8:40 – We finally finished chores and started table time but Blossom, who was still in a grump following the earlier squabbles was now feeling reluctant to do her maths. Rather than battle it out and force her to work under duress I suggested she complete just the one page of maths today instead of the usual two and that seemed to help.

Day in the Life 2019 | The Open Home

(On a side note, we’re currently using Oxford International Primary Maths, just in case you’re interested. It’s the only workbook and curriculum we are currently using in our homeschool and it’s working well for Blossom who considers herself “a maths whizz”).

After maths Blossom moved on to her copy work (writing practice) which today was simply a list of words, but some days it’s a line from a poem, hymn or scripture we’re learning. 

Day in the Life 2019 | The Open Home

Whilst Blossom got on with her work Bubbles chose to play with the mathlink cubes for her table time activity and was busy laying them out and counting them with me, declaring “this is good mathing!”

Once Blossom finished her copy work she too joined in with the hands on maths and started to play with the math sticks, as we call them, making up her own sums.

9:20 – Once the essentials were done it was time for my workout. The girls headed upstairs to get dressed and then busied themselves playing for a bit before joining me in the lounge (Bubbles still in her pyjamas!) whilst I finished my exercise.

Day in the Life 2019 | The Open Home

10:00 – I usually head straight upstairs to shower and dress after my workout but as the girls were both still grumpy and on the verge of another fall out I suggested we do our morning basket straight away which they were eager to do.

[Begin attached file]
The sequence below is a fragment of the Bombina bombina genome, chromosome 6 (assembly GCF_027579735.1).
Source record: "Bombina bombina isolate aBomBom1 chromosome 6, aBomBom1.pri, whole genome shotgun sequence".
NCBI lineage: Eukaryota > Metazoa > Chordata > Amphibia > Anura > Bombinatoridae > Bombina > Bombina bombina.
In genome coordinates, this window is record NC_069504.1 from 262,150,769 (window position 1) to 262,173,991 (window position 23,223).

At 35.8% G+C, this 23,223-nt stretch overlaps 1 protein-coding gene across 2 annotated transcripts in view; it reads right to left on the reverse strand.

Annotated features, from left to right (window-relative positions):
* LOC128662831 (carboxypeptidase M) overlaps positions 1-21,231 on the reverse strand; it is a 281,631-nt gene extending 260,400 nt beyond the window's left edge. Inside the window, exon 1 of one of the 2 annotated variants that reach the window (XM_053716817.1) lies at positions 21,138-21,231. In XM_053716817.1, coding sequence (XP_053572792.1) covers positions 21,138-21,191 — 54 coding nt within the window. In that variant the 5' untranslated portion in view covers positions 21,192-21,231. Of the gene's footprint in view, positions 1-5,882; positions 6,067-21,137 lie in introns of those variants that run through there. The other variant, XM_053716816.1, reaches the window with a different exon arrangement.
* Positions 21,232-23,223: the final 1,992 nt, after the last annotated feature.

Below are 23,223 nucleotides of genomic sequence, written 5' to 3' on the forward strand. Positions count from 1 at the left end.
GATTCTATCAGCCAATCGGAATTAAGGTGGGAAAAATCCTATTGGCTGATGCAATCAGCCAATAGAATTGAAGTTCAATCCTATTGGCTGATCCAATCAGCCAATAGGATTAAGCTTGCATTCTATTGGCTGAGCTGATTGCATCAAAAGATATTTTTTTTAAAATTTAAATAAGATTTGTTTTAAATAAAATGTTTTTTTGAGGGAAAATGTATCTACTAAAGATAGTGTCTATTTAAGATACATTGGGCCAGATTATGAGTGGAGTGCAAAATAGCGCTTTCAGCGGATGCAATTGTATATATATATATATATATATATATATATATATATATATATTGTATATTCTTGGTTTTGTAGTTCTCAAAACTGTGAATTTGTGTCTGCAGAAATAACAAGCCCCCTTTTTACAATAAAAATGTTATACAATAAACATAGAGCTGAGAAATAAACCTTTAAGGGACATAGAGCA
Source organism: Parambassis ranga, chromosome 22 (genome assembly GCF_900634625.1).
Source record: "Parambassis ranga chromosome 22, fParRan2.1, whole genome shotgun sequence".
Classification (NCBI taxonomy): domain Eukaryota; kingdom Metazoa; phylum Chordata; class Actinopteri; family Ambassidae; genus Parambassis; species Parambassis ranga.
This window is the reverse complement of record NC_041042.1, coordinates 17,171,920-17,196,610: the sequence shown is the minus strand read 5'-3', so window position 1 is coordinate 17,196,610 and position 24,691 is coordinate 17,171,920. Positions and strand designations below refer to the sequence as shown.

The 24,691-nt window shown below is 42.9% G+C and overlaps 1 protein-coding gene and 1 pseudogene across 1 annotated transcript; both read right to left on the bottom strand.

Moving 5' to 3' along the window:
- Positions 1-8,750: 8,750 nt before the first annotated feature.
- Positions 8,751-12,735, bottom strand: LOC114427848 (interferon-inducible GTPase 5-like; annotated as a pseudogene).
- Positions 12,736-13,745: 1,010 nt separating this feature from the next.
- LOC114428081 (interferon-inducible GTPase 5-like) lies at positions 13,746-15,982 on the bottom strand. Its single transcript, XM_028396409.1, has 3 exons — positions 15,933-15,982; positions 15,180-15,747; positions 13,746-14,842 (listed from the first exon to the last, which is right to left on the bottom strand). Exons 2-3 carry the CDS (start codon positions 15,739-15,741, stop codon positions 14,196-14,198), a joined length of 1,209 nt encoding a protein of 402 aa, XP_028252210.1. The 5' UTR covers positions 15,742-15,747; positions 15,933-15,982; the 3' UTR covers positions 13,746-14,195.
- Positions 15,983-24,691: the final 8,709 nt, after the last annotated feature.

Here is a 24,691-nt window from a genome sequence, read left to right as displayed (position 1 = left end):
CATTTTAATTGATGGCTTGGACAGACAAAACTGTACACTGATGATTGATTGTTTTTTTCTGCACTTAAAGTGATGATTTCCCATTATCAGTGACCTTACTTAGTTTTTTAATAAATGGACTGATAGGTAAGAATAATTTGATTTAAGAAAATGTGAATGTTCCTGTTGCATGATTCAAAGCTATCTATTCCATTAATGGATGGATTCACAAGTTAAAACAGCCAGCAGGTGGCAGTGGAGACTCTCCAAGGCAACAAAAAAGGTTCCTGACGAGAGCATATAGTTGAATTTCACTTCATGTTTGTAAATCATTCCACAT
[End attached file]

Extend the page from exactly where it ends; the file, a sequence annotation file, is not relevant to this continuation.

We did our morning basket snuggled up on the sofa in the lounge and today we covered:

  • Devotions

We read the next chapter in The Jesus Storybook Bible (which we’re really enjoying), looked up a verse and song for our advent devotions, recorded some gratitudes in our gratitude journal and then said a short prayer.

  • Art Enrichment

Next up was our art enrichment slot which, as always I started with a poem. This term we’ve been familiarising ourselves with the work of A.A. Milne and today we read “The Old Sailor” from “Now We Are Six“.

Next up was composer study. This term we’ve been studying the work of Tchaikovsky, starting with his ballets, first Swan Lake, then Sleeping Beauty and today we started The Nutcracker. We watched a short youtube video of The Royal Opera House’s “The Waltz of the Snowflakes” discussing the music and story as we watched. The girls remarked that the snow must be getting heavier as the music was getting faster.

  • Main Lesson

On Wednesdays our main lesson is usually history but we wrapped up our stone age studies last week ready to focus on advent readings and activities throughout December. So today we continued reading “How Winston Delivered Christmas”  and also read today’s advent picture book, “Babushka.”

Day in the Life 2019 | The Open Home

10:45 – I finally had the opportunity to get showered and dressed now that morning basket was over and the girls’ grumpy attitudes were gone. The snuggles and books seemed to do the trick and they then played happily together downstairs whilst I got myself ready upstairs.

11:30 – Most days of the week we head out mid to late morning for an outing or group, but not on a Wednesday. Wednesday is our catch up day and the day we have more time to work on crafts. With all the earlier squabbling we were running a little later this morning though and there was no longer time left to fit in the craft I had planned to do before lunch.

Instead I got on with some laundry and prepped lunch whilst the girls continued to play happily in the lounge, singing the Twelve Days of Christmas together as they did!

12:00 – I finally managed to convince Bubbles to actually get dressed in time for lunch and she kindly told us a “silly stone age story” whilst we ate.